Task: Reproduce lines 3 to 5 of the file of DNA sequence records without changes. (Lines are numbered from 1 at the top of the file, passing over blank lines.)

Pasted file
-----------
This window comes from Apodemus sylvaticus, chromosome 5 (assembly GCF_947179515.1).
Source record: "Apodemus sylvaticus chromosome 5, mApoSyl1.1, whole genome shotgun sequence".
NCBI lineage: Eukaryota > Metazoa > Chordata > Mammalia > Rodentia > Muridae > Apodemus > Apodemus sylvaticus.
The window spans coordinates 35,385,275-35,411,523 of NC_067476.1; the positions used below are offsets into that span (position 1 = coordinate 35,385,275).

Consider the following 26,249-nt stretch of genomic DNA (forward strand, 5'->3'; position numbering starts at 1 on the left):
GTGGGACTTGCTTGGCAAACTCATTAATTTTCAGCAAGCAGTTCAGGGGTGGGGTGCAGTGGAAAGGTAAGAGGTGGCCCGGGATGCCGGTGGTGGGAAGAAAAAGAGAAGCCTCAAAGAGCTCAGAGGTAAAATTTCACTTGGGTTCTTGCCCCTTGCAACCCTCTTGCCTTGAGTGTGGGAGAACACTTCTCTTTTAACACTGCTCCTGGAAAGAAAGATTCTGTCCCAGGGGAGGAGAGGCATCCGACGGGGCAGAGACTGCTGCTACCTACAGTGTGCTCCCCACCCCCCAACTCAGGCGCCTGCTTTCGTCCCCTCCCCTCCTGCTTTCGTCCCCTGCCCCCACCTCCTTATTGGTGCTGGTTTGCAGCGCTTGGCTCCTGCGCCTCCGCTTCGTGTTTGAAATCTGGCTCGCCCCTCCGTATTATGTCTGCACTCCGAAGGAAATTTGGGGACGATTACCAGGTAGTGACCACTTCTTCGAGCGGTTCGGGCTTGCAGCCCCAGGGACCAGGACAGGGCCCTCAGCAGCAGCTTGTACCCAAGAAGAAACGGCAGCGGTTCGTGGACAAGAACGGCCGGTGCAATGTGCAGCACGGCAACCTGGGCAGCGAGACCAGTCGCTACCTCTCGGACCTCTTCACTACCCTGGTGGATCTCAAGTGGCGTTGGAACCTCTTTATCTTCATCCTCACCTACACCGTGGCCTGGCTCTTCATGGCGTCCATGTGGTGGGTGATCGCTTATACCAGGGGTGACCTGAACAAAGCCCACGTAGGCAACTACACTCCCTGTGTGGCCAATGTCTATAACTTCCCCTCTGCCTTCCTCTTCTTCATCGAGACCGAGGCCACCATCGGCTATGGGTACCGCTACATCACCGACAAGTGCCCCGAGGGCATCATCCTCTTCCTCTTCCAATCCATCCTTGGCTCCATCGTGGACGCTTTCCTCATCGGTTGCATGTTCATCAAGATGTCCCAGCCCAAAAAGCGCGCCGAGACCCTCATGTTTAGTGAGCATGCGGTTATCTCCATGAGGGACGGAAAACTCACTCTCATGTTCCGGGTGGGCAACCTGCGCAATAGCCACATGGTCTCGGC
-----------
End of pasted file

NCBI lineage: Eukaryota > Metazoa > Chordata > Mammalia > Rodentia > Muridae > Apodemus > Apodemus sylvaticus.
The window spans coordinates 35,385,275-35,411,523 of NC_067476.1; the positions used below are offsets into that span (position 1 = coordinate 35,385,275).

Consider the following 26,249-nt stretch of genomic DNA (forward strand, 5'->3'; position numbering starts at 1 on the left):